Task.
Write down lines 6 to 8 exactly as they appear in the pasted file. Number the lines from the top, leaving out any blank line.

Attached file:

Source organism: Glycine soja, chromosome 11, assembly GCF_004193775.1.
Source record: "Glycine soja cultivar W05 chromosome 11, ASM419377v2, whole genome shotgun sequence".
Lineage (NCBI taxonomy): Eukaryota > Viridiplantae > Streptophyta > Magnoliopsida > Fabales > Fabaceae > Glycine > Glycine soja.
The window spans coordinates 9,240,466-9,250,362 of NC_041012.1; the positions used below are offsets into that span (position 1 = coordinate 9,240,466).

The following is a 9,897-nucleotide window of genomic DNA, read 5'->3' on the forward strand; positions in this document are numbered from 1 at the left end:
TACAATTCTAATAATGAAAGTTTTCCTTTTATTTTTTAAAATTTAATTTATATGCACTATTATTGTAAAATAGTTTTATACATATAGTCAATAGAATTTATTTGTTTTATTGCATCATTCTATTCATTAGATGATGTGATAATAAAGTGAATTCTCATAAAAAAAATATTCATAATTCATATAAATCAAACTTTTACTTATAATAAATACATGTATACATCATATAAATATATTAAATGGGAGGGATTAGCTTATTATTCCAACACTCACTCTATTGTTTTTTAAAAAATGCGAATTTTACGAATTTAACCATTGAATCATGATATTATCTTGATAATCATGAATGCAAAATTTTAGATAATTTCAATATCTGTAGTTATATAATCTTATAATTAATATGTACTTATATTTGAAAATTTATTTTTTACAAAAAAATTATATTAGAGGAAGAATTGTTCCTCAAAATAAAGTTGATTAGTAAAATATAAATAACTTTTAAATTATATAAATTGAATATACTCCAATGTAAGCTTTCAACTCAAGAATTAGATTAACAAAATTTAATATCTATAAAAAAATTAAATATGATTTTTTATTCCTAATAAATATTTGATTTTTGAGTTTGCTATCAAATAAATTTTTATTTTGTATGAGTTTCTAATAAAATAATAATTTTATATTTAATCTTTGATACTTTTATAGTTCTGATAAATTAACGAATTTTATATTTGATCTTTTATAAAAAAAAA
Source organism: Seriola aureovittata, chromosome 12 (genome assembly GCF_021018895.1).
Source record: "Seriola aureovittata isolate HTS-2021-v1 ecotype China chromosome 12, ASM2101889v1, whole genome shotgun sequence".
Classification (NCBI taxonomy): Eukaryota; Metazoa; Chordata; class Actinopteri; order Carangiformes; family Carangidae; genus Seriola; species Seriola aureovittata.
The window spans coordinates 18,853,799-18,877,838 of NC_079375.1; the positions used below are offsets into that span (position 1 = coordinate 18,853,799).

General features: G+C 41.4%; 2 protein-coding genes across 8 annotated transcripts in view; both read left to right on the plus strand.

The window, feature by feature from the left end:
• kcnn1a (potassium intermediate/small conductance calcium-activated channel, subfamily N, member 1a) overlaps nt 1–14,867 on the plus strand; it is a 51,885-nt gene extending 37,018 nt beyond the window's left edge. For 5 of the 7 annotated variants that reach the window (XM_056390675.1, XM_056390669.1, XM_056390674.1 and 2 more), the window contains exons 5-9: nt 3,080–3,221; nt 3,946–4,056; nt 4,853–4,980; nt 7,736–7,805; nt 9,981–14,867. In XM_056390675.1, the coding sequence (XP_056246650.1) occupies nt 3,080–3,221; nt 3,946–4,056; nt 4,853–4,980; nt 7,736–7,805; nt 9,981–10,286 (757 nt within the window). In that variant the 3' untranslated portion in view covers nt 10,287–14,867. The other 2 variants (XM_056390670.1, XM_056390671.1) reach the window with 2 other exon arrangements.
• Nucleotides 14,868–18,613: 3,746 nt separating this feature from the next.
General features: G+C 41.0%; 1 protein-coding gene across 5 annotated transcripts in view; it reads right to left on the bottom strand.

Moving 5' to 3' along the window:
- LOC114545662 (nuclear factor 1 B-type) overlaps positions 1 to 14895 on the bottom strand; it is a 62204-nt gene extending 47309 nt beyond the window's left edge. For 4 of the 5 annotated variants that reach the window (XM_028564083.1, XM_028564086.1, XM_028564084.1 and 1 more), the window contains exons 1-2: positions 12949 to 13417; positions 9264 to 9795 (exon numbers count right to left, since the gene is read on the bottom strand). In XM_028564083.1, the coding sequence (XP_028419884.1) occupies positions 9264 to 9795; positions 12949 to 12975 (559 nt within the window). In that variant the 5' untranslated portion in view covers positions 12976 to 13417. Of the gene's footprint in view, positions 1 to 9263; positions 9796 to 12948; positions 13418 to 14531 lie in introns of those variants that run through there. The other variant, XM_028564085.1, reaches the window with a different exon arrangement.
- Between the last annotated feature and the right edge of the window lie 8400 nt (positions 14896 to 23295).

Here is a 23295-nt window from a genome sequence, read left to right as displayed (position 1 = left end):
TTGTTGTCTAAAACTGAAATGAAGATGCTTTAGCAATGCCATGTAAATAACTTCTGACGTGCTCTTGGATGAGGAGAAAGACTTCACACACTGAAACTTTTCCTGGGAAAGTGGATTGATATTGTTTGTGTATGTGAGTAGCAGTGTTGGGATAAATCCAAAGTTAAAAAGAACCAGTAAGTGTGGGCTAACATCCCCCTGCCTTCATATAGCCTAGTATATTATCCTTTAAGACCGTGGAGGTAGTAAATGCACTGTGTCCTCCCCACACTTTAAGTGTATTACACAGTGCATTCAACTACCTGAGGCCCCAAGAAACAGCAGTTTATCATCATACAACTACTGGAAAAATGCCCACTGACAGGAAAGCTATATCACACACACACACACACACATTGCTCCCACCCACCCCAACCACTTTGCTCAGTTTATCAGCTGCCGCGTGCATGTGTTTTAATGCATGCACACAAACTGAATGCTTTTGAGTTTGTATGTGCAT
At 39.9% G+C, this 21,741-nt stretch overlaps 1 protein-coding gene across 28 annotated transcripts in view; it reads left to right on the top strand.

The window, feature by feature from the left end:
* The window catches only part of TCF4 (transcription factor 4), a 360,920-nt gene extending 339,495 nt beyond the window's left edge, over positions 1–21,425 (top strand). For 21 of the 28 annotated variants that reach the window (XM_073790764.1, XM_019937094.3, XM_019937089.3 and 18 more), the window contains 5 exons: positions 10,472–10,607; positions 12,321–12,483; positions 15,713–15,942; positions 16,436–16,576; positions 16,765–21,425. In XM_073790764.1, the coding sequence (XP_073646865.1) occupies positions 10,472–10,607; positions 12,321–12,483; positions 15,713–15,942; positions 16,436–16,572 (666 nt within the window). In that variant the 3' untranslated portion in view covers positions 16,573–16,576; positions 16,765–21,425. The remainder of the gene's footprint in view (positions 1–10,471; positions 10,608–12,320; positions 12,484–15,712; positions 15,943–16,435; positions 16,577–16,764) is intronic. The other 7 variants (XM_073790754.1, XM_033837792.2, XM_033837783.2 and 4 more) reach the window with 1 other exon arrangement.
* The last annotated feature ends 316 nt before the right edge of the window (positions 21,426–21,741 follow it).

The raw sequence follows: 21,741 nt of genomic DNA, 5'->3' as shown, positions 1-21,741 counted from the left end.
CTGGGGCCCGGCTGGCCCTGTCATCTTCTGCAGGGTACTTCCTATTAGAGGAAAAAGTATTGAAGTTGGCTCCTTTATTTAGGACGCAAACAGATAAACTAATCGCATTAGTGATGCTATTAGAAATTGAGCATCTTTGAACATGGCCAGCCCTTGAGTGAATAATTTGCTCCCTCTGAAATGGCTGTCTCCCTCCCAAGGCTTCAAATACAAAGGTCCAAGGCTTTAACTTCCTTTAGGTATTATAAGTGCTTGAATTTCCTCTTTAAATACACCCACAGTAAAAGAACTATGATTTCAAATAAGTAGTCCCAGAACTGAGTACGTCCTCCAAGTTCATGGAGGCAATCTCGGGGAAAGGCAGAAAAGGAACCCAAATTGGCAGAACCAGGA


TACAATTCTAATAATGAAAGTTTTCCTTTTATTTTTTAAAATTTAATTTATATGCACTATTATTGTAAAATAGTTTTATACATATAGTCAATAGAATTTATTTGTTTTATTGCATCATTCTATTCATTAGATGATGTGATAATAAAGTGAATTCTCATAAAAAAAATATTCATAATTCATATAAATCAAACTTTTACTTATAATAAATACATGTATACATCATATAAATATATTAAATGGGAGGGATTAGCTTATTATTCCAACACTCACTCTATTGTTTTTTAAAAAATGCGAATTTTACGAATTTAACCATTGAATCATGATATTATCTTGATAATCATGAATGCAAAATTTTAGATAATTTCAATATCTGTAGTTATATAATCTTATAATTAATATGTACTTATATTTGAAAATTTATTTTTTACAAAAAAATTATATTAGAGGAAGAATTGTTCCTCAAAATAAAGTTGATTAGTAAAATATAAATAACTTTTAAATTATATAAATTGAATATACTCCAATGTAAGCTTTCAACTCAAGAATTAGATTAACAAAATTTAATATCTATAAAAAAATTAAATATGATTTTTTATTCCTAATAAATATTTGATTTTTGAGTTTGCTATCAAATAAATTTTTATTTTGTATGAGTTTCTAATAAAATAATAATTTTATATTTAATCTTTGATACTTTTATAGTTCTGATAAATTAACGAATTTTATATTTGATCTTTTATAAAAAAAAA
Source organism: Seriola aureovittata, chromosome 12 (genome assembly GCF_021018895.1).
Source record: "Seriola aureovittata isolate HTS-2021-v1 ecotype China chromosome 12, ASM2101889v1, whole genome shotgun sequence".